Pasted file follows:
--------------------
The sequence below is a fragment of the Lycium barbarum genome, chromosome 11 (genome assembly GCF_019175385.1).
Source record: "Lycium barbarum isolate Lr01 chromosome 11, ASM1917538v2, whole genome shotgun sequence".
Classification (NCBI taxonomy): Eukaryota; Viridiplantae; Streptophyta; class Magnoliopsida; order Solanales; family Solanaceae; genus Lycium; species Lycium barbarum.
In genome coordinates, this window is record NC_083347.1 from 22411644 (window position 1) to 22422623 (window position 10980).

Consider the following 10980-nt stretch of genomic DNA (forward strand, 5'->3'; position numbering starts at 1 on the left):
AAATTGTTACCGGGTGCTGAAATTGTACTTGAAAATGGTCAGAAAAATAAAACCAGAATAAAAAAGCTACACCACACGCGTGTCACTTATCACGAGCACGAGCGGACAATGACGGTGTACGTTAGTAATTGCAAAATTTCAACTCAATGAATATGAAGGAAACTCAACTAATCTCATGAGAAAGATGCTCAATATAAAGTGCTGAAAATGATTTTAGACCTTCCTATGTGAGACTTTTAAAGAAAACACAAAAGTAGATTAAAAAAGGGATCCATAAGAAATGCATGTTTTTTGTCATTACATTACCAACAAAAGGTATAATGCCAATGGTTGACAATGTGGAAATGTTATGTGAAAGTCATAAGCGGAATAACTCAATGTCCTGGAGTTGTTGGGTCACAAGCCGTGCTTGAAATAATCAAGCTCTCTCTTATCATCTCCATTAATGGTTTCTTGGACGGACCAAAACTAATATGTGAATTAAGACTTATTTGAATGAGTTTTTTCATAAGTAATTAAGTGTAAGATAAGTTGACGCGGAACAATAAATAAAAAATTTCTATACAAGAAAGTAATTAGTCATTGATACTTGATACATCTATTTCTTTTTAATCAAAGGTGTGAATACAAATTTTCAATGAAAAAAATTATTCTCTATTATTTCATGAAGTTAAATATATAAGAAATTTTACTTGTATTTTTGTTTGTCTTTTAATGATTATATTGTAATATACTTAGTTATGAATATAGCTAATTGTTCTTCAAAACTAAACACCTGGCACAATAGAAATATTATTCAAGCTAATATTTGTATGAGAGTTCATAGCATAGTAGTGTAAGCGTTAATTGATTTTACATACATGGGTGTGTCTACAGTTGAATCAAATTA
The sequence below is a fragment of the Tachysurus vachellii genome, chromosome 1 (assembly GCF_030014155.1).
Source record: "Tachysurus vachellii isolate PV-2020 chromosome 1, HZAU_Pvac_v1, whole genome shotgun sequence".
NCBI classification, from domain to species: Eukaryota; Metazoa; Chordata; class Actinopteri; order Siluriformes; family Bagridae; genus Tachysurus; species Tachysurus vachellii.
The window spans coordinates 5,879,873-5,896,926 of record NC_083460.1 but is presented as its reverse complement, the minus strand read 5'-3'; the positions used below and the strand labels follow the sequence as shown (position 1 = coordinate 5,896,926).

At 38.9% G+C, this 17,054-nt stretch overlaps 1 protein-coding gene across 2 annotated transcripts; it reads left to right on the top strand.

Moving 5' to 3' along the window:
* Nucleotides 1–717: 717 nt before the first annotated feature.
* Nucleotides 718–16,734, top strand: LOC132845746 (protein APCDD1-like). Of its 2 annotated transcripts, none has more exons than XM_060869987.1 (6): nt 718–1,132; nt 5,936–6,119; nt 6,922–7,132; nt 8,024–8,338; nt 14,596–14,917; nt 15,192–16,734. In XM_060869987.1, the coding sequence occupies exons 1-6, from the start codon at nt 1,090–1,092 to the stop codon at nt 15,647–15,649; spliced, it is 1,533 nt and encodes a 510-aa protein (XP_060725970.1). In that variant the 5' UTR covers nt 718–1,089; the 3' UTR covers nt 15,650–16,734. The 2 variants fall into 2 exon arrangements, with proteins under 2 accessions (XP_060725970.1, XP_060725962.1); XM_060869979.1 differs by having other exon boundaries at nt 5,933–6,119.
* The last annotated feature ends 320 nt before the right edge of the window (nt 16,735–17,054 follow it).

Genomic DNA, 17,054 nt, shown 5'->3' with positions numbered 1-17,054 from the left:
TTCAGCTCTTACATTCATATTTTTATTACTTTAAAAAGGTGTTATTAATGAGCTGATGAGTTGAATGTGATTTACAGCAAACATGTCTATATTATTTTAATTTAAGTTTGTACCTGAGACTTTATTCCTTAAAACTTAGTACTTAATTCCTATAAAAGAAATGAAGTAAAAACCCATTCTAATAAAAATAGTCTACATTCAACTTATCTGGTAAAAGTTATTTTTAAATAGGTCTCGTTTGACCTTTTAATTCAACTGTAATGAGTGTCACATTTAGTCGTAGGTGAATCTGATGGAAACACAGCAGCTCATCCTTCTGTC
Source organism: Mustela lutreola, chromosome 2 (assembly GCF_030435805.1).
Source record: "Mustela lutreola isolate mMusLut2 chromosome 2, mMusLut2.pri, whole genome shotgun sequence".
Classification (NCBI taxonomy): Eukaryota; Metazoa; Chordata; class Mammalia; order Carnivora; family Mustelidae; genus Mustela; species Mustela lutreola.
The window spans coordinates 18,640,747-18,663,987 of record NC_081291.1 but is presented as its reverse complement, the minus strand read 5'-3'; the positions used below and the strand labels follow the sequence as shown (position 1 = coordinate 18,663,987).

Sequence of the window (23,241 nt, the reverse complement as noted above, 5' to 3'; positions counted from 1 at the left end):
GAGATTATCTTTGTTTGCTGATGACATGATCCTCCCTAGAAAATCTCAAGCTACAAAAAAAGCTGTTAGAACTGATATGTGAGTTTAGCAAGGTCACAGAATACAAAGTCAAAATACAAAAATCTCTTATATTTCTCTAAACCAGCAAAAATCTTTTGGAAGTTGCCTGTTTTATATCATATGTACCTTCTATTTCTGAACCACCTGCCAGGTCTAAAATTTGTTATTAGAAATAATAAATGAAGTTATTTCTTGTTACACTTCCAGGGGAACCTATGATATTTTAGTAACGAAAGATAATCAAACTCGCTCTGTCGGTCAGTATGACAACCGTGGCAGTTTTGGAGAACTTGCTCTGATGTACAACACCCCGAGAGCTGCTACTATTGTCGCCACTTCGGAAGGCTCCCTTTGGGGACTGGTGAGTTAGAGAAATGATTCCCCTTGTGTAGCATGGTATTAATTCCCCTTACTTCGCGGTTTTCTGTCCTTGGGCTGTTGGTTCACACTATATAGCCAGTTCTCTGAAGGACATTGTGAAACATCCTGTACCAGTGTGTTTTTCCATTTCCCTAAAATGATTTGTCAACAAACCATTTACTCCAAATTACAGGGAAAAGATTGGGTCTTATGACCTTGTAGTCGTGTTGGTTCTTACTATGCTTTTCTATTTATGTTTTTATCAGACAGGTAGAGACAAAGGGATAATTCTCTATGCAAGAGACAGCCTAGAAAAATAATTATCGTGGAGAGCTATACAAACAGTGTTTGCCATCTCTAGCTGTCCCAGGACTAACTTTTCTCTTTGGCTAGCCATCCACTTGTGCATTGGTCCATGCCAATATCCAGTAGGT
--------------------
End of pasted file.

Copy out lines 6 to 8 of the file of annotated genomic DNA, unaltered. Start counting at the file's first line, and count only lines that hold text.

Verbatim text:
AAATTGTTACCGGGTGCTGAAATTGTACTTGAAAATGGTCAGAAAAATAAAACCAGAATAAAAAAGCTACACCACACGCGTGTCACTTATCACGAGCACGAGCGGACAATGACGGTGTACGTTAGTAATTGCAAAATTTCAACTCAATGAATATGAAGGAAACTCAACTAATCTCATGAGAAAGATGCTCAATATAAAGTGCTGAAAATGATTTTAGACCTTCCTATGTGAGACTTTTAAAGAAAACACAAAAGTAGATTAAAAAAGGGATCCATAAGAAATGCATGTTTTTTGTCATTACATTACCAACAAAAGGTATAATGCCAATGGTTGACAATGTGGAAATGTTATGTGAAAGTCATAAGCGGAATAACTCAATGTCCTGGAGTTGTTGGGTCACAAGCCGTGCTTGAAATAATCAAGCTCTCTCTTATCATCTCCATTAATGGTTTCTTGGACGGACCAAAACTAATATGTGAATTAAGACTTATTTGAATGAGTTTTTTCATAAGTAATTAAGTGTAAGATAAGTTGACGCGGAACAATAAATAAAAAATTTCTATACAAGAAAGTAATTAGTCATTGATACTTGATACATCTATTTCTTTTTAATCAAAGGTGTGAATACAAATTTTCAATGAAAAAAATTATTCTCTATTATTTCATGAAGTTAAATATATAAGAAATTTTACTTGTATTTTTGTTTGTCTTTTAATGATTATATTGTAATATACTTAGTTATGAATATAGCTAATTGTTCTTCAAAACTAAACACCTGGCACAATAGAAATATTATTCAAGCTAATATTTGTATGAGAGTTCATAGCATAGTAGTGTAAGCGTTAATTGATTTTACATACATGGGTGTGTCTACAGTTGAATCAAATTA
The sequence below is a fragment of the Tachysurus vachellii genome, chromosome 1 (assembly GCF_030014155.1).
Source record: "Tachysurus vachellii isolate PV-2020 chromosome 1, HZAU_Pvac_v1, whole genome shotgun sequence".